Consists of Sanctus Ioannes Baptista

Dominant culture: Maltese

History Edit

The island was first named San Bartolomé by Columbus, after his brother. The French later settled the island, translating the name to Saint Barthélemy. In 1651 they sold the island to the Knights Hospitaller. The Knights didn't want the island to be named after somebody who wasn't a saint, so they renamed it after their patron saint, John the Baptist. The island became increasingly important when the Knights started making it into a powerful naval base and ship repair center. The island holds one of the three holy relics the Knights own.

Points of Interest Edit

  • Navalia Magnificus (Grand Shipyard). This city was named Le Carénage (The Careenage) before the Knights purchased the island. They expanded the existing naval repair facilities into the best harbor for ship repairs in the New World.
  • In Tria Castella (The Three Forts). Three forts guarding the harbor of Sancta Ursula. Castellum Cotoner guards Pharos Bartolomé, the huge lighthouse that has been given the former name of the island. Castellum Wignacourt guards the city itself and the third, Castellum Carafa, is on the peninsula west of Navalia Magnificus. All three forts have been named after the grandmaster that had them built.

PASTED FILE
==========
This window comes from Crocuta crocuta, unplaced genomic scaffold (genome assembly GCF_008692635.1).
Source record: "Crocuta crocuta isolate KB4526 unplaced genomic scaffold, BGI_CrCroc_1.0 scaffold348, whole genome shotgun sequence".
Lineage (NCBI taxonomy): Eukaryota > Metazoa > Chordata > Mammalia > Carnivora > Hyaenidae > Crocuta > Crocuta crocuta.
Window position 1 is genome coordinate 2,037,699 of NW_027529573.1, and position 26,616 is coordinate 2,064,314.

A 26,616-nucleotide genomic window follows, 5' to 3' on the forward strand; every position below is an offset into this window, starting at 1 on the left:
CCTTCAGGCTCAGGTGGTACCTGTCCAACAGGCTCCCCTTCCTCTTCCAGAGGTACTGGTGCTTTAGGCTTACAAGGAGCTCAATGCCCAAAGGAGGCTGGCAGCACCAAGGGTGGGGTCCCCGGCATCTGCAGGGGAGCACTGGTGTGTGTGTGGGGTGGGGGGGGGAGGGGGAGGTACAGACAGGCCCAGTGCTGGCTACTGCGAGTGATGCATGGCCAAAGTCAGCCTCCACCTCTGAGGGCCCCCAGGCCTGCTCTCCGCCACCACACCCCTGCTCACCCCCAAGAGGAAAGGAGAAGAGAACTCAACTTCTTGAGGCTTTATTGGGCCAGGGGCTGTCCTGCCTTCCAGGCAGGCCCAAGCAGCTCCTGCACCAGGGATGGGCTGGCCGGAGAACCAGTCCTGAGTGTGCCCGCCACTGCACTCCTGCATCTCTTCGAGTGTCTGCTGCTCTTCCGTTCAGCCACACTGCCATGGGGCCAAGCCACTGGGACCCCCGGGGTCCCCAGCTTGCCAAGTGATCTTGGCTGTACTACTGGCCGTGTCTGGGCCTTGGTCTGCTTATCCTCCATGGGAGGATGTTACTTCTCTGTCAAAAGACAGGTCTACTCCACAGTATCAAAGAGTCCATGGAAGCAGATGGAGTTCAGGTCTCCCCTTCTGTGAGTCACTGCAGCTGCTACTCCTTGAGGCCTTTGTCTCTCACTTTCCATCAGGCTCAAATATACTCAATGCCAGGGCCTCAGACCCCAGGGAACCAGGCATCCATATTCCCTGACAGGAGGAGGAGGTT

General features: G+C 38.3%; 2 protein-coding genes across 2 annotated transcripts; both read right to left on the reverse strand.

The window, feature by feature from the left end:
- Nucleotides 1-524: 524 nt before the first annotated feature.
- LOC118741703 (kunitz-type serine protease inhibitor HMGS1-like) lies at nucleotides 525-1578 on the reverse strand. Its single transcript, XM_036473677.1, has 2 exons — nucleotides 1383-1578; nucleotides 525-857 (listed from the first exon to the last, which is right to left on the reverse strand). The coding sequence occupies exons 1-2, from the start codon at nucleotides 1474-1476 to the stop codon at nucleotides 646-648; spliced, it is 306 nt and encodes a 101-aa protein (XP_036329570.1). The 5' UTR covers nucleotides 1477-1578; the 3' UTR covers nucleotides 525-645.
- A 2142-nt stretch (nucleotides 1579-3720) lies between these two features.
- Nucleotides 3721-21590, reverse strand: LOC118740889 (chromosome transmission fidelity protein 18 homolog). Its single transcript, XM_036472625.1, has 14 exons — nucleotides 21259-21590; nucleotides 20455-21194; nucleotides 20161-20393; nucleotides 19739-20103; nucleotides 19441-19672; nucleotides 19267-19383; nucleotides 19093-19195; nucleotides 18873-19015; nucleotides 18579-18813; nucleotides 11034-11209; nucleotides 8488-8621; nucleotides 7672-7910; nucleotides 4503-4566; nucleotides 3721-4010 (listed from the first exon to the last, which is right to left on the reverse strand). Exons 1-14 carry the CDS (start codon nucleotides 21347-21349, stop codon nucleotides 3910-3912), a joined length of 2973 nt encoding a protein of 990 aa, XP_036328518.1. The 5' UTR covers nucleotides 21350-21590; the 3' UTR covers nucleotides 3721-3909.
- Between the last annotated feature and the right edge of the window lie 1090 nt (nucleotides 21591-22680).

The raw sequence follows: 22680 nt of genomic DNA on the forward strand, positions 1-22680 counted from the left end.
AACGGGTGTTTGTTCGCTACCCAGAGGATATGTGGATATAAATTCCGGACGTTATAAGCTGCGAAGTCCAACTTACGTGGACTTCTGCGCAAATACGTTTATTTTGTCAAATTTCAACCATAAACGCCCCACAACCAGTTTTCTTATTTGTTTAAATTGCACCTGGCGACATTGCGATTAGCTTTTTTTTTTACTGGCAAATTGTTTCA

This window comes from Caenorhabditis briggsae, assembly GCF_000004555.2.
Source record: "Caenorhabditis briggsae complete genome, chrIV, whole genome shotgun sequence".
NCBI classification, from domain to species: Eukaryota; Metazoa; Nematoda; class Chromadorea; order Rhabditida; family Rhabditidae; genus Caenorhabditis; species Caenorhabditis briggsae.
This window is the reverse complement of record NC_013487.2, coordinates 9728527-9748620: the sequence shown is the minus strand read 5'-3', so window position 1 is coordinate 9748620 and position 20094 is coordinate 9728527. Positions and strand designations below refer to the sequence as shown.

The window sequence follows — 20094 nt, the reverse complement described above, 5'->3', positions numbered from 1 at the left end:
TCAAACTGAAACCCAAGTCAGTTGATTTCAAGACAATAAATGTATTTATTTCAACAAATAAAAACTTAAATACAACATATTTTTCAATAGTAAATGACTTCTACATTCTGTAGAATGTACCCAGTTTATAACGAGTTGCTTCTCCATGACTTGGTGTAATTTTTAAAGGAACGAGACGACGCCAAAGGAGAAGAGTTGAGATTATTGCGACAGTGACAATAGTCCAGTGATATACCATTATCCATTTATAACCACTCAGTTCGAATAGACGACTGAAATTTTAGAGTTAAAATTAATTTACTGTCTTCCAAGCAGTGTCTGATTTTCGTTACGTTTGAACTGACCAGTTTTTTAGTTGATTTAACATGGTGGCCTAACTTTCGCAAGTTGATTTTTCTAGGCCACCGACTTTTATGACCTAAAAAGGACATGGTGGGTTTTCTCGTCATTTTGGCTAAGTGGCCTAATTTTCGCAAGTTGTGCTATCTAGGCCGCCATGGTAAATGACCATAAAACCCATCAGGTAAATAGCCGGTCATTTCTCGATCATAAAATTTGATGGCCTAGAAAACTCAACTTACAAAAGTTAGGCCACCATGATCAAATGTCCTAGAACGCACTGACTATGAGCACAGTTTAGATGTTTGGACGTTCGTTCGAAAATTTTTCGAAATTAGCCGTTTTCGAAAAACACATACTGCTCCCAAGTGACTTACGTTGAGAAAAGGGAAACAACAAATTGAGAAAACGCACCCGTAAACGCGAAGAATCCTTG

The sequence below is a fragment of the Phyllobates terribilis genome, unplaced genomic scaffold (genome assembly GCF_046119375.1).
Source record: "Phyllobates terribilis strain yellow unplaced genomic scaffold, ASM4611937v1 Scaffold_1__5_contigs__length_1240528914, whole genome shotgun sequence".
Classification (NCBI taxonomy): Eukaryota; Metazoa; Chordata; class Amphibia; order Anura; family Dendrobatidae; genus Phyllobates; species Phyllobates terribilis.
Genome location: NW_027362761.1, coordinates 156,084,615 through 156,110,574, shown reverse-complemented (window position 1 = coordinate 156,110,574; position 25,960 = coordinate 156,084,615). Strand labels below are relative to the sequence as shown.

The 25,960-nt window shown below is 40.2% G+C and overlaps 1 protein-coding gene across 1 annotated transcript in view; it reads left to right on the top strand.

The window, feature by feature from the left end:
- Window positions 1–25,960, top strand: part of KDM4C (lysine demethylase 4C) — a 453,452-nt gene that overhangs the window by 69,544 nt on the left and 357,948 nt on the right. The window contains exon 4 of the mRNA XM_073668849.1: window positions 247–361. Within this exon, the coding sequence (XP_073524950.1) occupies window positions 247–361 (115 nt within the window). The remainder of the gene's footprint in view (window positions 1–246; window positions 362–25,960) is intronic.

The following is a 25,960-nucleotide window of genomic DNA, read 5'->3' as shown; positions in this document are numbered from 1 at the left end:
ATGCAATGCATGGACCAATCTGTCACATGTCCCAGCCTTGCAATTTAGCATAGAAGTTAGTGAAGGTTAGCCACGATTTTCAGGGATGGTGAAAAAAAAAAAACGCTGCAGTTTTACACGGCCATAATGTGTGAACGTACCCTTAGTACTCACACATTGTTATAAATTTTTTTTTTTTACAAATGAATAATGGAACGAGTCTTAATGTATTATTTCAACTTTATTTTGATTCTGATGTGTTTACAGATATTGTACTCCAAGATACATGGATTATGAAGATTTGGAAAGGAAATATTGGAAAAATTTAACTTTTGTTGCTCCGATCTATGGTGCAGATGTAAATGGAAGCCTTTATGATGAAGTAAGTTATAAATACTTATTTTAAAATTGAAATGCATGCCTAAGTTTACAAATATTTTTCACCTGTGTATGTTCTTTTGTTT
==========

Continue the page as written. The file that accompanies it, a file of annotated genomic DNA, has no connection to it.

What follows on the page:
• Capellam Madonna de Philermos (Chapel of Our Lady of Philermos). This inland chapel is where the Knights keep one of their holy relics: the Icon of Our Lady of Philermos. The icon is used in a secret process where cotton is blessed and woven into sails and tunics. The Maltese cross on the tunics and sails is then able to produce a bright flash of light or glow as a continuous light source. The Knights use cotton for this because regionally grown cotton gives better magical results, they are the only ones using cotton sails.
  • Textrinum Byssum (Cotton Weaver). This is a large manufactory where cloth for sails and tunics is woven. It is close to the chapel.

Notable Inhabitants Edit

Link Sites Edit